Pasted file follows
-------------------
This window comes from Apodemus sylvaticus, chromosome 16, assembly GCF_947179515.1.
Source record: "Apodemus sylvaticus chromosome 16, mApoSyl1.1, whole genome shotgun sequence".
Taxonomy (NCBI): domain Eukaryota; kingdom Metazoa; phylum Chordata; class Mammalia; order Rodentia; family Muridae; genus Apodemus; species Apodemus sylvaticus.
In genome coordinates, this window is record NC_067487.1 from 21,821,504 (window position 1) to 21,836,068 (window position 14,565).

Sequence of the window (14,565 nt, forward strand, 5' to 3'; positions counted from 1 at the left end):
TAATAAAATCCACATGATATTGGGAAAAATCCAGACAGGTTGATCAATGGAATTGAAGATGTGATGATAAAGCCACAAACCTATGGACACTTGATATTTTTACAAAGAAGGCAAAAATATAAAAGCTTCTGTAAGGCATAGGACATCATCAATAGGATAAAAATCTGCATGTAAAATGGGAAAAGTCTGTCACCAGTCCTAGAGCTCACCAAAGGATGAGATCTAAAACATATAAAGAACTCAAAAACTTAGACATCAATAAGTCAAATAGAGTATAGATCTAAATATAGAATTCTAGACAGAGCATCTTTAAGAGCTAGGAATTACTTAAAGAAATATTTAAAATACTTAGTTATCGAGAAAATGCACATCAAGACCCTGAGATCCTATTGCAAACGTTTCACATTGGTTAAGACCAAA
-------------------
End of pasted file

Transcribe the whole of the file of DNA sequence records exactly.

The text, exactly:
This window comes from Apodemus sylvaticus, chromosome 16, assembly GCF_947179515.1.
Source record: "Apodemus sylvaticus chromosome 16, mApoSyl1.1, whole genome shotgun sequence".
Taxonomy (NCBI): domain Eukaryota; kingdom Metazoa; phylum Chordata; class Mammalia; order Rodentia; family Muridae; genus Apodemus; species Apodemus sylvaticus.
In genome coordinates, this window is record NC_067487.1 from 21,821,504 (window position 1) to 21,836,068 (window position 14,565).

Sequence of the window (14,565 nt, forward strand, 5' to 3'; positions counted from 1 at the left end):
TAATAAAATCCACATGATATTGGGAAAAATCCAGACAGGTTGATCAATGGAATTGAAGATGTGATGATAAAGCCACAAACCTATGGACACTTGATATTTTTACAAAGAAGGCAAAAATATAAAAGCTTCTGTAAGGCATAGGACATCATCAATAGGATAAAAATCTGCATGTAAAATGGGAAAAGTCTGTCACCAGTCCTAGAGCTCACCAAAGGATGAGATCTAAAACATATAAAGAACTCAAAAACTTAGACATCAATAAGTCAAATAGAGTATAGATCTAAATATAGAATTCTAGACAGAGCATCTTTAAGAGCTAGGAATTACTTAAAGAAATATTTAAAATACTTAGTTATCGAGAAAATGCACATCAAGACCCTGAGATCCTATTGCAAACGTTTCACATTGGTTAAGACCAAA